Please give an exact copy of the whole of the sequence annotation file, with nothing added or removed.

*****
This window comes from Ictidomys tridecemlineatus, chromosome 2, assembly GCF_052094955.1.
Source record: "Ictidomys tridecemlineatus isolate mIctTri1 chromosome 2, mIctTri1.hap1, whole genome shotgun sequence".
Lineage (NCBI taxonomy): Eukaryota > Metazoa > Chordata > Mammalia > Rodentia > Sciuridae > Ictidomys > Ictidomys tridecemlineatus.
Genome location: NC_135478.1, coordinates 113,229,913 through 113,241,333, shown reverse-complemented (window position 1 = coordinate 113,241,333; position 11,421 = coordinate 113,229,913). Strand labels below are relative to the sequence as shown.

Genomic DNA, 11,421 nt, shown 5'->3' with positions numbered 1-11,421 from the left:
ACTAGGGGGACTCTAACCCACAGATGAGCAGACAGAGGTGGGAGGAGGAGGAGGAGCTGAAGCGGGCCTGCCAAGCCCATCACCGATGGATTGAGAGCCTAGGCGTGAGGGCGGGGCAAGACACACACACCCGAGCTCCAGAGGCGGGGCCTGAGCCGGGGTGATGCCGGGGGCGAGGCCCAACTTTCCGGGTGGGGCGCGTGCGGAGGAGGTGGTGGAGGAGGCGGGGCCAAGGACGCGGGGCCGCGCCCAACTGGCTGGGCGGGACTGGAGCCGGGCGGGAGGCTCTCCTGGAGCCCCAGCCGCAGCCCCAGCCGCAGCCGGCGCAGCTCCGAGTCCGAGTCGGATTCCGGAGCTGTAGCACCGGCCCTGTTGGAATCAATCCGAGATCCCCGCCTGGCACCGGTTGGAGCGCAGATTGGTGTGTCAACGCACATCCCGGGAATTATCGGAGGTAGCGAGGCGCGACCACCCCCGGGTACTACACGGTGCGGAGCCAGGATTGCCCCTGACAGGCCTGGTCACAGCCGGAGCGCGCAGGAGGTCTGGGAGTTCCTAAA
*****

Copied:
This window comes from Ictidomys tridecemlineatus, chromosome 2, assembly GCF_052094955.1.
Source record: "Ictidomys tridecemlineatus isolate mIctTri1 chromosome 2, mIctTri1.hap1, whole genome shotgun sequence".
Lineage (NCBI taxonomy): Eukaryota > Metazoa > Chordata > Mammalia > Rodentia > Sciuridae > Ictidomys > Ictidomys tridecemlineatus.
Genome location: NC_135478.1, coordinates 113,229,913 through 113,241,333, shown reverse-complemented (window position 1 = coordinate 113,241,333; position 11,421 = coordinate 113,229,913). Strand labels below are relative to the sequence as shown.

Genomic DNA, 11,421 nt, shown 5'->3' with positions numbered 1-11,421 from the left:
ACTAGGGGGACTCTAACCCACAGATGAGCAGACAGAGGTGGGAGGAGGAGGAGGAGCTGAAGCGGGCCTGCCAAGCCCATCACCGATGGATTGAGAGCCTAGGCGTGAGGGCGGGGCAAGACACACACACCCGAGCTCCAGAGGCGGGGCCTGAGCCGGGGTGATGCCGGGGGCGAGGCCCAACTTTCCGGGTGGGGCGCGTGCGGAGGAGGTGGTGGAGGAGGCGGGGCCAAGGACGCGGGGCCGCGCCCAACTGGCTGGGCGGGACTGGAGCCGGGCGGGAGGCTCTCCTGGAGCCCCAGCCGCAGCCCCAGCCGCAGCCGGCGCAGCTCCGAGTCCGAGTCGGATTCCGGAGCTGTAGCACCGGCCCTGTTGGAATCAATCCGAGATCCCCGCCTGGCACCGGTTGGAGCGCAGATTGGTGTGTCAACGCACATCCCGGGAATTATCGGAGGTAGCGAGGCGCGACCACCCCCGGGTACTACACGGTGCGGAGCCAGGATTGCCCCTGACAGGCCTGGTCACAGCCGGAGCGCGCAGGAGGTCTGGGAGTTCCTAAA